There’s been a wave of M&A activity in China of late, but will complex regulatory requirements stem the deal flow? Richard Li reports

China’s economic downturn has prompted the stronger market players to swallow up the financially weak. The central government is also encouraging mergers and acquisitions (M&A) of domestic companies with outmoded production capacity, in order to ramp up the nation’s industrial structure.

Adding to this, Manuel Torres Salazar, a partner at Garrigues in Shanghai, believes the launch of a third round of quantitative easing (QE3) by the US government will push more foreign buyers into China. “The launch of QE3 will definitely influence the evaluation and price of assets, which may encourage foreign funds to have more onshore M&A activities [in China] to benefit from RMB appreciation,” he says.

Wang Jing, a Norton Rose partner in Beijing, shares this view of China’s potential for attracting foreign buyers. “It is almost certain that more international brands will turn to China for investment opportunities in certain sectors … mainly because of the increasing purchasing power of Chinese consumers.”

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But how easy will it be for foreigners to carry out their purchasing plans? By issuing new draft Administrative Measures for the Approval of Foreign Investment Projects, the National Development and Reform Commission (NDRC) appears to be seeking to restore its long-neglected influence in the approval of foreign investment projects.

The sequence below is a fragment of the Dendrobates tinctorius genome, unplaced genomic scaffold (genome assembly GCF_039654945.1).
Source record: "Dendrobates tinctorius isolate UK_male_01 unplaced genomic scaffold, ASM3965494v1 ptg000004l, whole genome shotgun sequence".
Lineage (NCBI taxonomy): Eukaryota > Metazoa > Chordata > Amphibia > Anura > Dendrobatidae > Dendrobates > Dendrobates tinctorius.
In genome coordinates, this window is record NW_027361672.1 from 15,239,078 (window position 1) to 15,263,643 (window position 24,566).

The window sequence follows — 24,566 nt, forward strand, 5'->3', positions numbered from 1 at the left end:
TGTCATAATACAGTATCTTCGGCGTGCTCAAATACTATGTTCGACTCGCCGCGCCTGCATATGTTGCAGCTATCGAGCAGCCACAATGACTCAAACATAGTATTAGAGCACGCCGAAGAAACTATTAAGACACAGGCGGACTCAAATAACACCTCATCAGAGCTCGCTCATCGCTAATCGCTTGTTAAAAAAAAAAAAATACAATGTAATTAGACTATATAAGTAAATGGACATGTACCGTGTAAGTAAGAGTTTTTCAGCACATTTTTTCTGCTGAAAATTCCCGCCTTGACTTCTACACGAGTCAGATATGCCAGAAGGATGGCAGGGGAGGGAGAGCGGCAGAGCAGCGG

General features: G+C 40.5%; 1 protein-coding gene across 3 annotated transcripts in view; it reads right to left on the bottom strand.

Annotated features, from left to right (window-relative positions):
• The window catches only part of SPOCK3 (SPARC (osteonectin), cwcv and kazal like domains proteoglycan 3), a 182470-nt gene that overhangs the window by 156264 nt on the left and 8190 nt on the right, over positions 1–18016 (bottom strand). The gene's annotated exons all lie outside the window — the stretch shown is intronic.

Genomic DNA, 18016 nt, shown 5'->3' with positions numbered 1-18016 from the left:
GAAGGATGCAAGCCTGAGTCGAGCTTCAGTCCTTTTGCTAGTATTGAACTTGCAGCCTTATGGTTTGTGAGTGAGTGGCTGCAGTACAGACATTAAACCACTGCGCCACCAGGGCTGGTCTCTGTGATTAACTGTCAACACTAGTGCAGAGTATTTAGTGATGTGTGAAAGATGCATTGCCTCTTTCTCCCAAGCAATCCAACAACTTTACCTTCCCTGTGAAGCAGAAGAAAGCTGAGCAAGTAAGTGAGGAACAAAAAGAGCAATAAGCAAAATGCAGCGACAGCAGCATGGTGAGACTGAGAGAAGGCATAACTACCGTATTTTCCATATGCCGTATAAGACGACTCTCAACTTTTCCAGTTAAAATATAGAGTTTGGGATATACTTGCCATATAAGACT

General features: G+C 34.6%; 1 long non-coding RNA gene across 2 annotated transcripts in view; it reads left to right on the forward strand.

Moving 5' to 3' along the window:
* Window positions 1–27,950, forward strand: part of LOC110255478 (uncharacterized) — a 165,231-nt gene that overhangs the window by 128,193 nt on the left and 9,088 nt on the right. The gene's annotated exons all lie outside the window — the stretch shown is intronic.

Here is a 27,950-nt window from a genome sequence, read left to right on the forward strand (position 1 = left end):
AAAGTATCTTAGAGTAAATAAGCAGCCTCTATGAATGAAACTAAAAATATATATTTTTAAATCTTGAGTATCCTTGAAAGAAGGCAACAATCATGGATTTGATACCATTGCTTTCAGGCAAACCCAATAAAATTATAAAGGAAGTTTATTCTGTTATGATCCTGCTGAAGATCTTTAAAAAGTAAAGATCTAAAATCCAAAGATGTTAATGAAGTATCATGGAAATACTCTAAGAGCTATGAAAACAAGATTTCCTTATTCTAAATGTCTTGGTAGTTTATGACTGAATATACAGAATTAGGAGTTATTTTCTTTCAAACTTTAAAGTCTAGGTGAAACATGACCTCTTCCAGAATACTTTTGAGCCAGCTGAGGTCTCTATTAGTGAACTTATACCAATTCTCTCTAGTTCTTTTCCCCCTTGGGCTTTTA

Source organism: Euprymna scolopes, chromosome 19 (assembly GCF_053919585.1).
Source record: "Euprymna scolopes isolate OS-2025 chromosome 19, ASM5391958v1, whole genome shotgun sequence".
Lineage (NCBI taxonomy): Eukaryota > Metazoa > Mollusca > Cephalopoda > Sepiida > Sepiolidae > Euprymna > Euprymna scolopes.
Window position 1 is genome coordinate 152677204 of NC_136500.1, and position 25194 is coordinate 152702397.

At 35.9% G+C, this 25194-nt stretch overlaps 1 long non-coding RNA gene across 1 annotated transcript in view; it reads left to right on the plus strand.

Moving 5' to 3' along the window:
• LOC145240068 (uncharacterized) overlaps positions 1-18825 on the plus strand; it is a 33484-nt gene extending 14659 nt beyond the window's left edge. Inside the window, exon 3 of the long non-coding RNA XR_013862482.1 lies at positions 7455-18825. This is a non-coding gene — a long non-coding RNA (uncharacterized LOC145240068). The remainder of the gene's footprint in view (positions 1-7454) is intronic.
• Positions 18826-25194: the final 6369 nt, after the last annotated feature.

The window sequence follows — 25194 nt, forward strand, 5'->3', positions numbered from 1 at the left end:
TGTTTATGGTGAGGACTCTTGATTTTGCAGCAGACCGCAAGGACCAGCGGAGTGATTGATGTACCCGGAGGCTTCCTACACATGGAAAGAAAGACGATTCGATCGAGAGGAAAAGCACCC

And where will that leave the Ministry of Commerce (MOFCOM), the other gatekeeper to monitor foreign investment? Its practice of antitrust and national security reviews has always been a concern for foreign buyers. Besides long-existing problems like a lack of transparency, some recent cases produced complaints that the ministry’s practices differ too greatly from that of other major economies.

But foreign investors, don’t despair. MOFCOM is also developing procedures to streamline its approval process. And some recent cases suggest the ministry may be open to foreign acquisition of prominent Chinese brands. In light of these developments, it’s timely to have a look at what these two gatekeepers are up to.

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